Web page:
Mickey Mouse is in the Public Domain

by Gooten Editorial Team on Mar. 7, 2024

Here’s What That Means for Print on Demand Sellers

When you’re designing print on demand apparel, it’s always tempting to invoke the imagery from your favorite intellectual properties. After all, who doesn’t love a good Darth Vader T-shirt? A hoodie featuring Harry Potter? Totes or canvas bags that celebrate Game of Thrones, Frozen, or Pokemon?

The problem with all of these properties, of course, is that somebody owns them. By selling images of Darth Vader, you’d be expressly violating the intellectual property rights of Disney. The legal ramifications for this type of violation could be extreme, with penalties so steep they could put your print on demand shop out of business altogether. Alternatively, you can pay to license those images, but doing so is seldom cheap.

Fortunately, some formerly-copyrighted characters are now readily available for use in your print on demand designs… including a few characters associated with the House of Mouse, not least Mickey and Minnie themselves.

But what exactly is the public domain? What does it mean for print on demand sellers? And what are some examples of popular public domain characters? Read on as we address each of these questions and more.

Print on Demand Design Trends, 2024 Edition

What is Public Domain?

When we talk about public domain, we’re simply talking about books or other creative properties that don’t have a copyright attached to them. Works in the public domain aren’t “owned” by anyone, which means you’re free to draw upon them for any of your print on demand products, without any need to pay a licensing fee.

Crucially, the public domain also includes properties where the license or copyright has either been forfeited or simply expired. In other words, some properties that are owned and licensed today may enter into the public domain at a later time.

When Do Properties Enter the Public Domain?

So how long does it take for a copyright to lapse, and for a particular property to enter the public domain?

It actually depends on the country you’re in. In most countries, copyrights lapse 70 years after the death of the author (or, in the case where there are multiple authors/creators, the death of the last living author). In some places, the timeline is longer; in Mexico, for instance, it’s a full century.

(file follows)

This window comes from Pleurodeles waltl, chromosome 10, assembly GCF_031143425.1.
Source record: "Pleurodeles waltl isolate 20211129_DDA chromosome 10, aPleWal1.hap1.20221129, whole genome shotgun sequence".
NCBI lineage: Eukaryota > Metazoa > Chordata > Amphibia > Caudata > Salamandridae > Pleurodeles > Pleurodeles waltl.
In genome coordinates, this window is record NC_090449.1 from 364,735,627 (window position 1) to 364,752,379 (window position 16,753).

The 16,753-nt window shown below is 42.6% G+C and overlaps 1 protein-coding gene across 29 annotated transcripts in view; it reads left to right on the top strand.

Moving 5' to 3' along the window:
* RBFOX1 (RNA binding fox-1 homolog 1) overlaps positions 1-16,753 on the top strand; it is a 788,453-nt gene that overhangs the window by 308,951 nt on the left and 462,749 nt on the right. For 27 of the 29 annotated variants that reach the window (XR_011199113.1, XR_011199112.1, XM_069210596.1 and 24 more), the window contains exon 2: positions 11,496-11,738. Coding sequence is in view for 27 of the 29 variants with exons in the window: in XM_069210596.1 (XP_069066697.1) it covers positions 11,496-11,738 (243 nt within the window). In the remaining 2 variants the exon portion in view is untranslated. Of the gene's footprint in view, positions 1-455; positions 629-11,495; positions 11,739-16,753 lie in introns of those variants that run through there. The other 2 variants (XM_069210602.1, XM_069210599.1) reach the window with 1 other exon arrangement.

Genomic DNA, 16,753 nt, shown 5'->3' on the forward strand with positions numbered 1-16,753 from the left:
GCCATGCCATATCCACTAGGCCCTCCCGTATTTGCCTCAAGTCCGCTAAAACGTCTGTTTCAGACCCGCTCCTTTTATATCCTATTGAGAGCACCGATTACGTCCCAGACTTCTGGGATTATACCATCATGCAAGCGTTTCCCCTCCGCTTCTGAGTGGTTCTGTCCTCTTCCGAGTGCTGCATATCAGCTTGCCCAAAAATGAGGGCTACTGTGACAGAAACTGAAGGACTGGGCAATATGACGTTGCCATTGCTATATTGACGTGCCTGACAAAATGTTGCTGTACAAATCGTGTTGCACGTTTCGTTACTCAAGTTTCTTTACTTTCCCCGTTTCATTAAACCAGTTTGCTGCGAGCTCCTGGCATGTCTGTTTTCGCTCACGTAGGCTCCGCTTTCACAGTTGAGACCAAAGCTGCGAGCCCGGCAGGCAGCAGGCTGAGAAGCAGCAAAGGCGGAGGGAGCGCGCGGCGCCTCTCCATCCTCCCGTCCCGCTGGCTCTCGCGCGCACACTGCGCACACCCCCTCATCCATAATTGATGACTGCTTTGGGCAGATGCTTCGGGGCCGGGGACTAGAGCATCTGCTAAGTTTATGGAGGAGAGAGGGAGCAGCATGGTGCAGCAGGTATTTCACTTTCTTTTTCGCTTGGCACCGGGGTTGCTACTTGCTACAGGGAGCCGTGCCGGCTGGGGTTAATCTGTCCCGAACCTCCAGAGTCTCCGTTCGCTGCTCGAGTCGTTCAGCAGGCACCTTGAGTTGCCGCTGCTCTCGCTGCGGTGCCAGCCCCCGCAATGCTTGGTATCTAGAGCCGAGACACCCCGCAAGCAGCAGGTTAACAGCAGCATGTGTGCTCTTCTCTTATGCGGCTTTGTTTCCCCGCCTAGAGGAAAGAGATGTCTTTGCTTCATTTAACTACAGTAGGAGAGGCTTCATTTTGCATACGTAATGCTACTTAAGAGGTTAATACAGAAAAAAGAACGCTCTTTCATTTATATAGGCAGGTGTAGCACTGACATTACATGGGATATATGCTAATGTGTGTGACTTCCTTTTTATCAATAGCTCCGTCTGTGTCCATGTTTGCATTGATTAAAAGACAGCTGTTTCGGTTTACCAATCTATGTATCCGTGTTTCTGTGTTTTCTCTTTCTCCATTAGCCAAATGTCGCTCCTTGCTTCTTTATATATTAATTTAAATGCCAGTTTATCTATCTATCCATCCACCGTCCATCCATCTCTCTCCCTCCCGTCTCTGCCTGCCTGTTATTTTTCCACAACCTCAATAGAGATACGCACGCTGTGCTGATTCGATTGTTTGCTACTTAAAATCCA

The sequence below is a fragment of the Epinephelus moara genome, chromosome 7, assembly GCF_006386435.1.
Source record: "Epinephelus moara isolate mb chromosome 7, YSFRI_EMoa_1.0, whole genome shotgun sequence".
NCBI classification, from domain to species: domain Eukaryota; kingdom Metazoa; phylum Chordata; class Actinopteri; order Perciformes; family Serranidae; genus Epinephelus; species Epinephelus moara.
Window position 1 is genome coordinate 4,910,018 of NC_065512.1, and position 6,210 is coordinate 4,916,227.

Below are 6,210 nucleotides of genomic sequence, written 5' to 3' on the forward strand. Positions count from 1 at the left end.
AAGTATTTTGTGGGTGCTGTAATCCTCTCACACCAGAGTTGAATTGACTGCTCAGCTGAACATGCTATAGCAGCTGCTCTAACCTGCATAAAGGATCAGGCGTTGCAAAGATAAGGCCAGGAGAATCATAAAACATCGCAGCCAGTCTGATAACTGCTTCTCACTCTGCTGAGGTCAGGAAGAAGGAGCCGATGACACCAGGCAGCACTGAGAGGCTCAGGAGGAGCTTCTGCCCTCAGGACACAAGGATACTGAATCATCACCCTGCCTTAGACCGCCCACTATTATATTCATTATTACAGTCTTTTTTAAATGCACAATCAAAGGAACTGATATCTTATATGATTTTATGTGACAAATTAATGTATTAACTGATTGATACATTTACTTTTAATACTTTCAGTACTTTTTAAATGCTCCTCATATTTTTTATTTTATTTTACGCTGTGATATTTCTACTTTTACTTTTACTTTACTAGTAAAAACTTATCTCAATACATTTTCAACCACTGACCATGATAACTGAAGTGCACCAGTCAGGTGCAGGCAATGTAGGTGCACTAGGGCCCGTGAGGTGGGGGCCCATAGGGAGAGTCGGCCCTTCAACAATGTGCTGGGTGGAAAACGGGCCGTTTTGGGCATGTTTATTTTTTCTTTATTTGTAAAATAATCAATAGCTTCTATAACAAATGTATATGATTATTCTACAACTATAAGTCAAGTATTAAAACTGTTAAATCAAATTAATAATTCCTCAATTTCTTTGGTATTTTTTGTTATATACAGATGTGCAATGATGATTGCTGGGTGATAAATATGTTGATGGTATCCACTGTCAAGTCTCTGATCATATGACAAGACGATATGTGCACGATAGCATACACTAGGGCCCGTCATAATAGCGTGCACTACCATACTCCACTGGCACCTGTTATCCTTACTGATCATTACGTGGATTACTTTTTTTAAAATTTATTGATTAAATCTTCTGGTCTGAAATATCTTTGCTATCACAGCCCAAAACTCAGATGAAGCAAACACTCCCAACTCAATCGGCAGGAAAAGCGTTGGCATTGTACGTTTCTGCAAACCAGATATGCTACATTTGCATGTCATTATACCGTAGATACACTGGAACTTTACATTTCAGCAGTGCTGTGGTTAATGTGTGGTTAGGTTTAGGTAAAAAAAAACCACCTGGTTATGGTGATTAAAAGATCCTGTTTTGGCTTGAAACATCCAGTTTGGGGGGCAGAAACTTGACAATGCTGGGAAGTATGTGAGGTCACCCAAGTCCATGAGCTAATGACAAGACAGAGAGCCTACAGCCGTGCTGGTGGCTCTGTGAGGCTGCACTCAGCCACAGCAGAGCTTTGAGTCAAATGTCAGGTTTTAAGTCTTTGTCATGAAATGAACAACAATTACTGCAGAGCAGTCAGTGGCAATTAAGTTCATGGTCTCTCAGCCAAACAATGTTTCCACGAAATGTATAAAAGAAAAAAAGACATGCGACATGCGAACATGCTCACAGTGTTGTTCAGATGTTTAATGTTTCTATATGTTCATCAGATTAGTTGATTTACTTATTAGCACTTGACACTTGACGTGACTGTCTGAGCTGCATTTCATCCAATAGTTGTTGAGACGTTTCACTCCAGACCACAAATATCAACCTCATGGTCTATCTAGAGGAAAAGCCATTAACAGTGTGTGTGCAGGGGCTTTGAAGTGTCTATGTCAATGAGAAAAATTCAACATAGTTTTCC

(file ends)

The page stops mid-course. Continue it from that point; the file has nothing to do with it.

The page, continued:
In the United States, every book from before 1929 is automatically considered public domain. For things published and copyrighted between 1929 and 1978, copyrights last for 95 years, assuming that copyright is correctly registered and maintained.

Enter Mickey

The long and the short of it is, there are countless public domain characters and properties that you can use in your print on demand merchandise, without having to pay a licensing fee or risking legal consequences.

In January 2024, the original Mickey and Minnie Mouse have entered the public domain, meaning it’s free and clear to place these iconic Steamboat Willie and Plane Crazy characters within your original designs. Be aware however that copyright laws vary by country, so in some places Mickey remains protected.

A few other characters that recently became available in the public domain include:

  • J. M. Barrie’s Peter Pan
  • Tigger from The House at Pooh Corner, by A.A. Milne
  • Robin Hood, Sherlock Holmes, Frankenstein’s Monster, Ebenezer Scrooge, King Kong, and countless other well-known characters

Extend Your Product Line with Public Domain Characters

The bottom line is that these public domain properties provide an excellent way to expand your print on demand catalog, all while leveraging the appeal of well-known and widely-loved characters. A few well-curated Mickey Mouse images may be just the thing for sprucing up your inventory.

We’d love to tell you more about implementing strategies for print on demand success. With any questions, reach out to the Gooten team today.

Here are some apparel products to consider: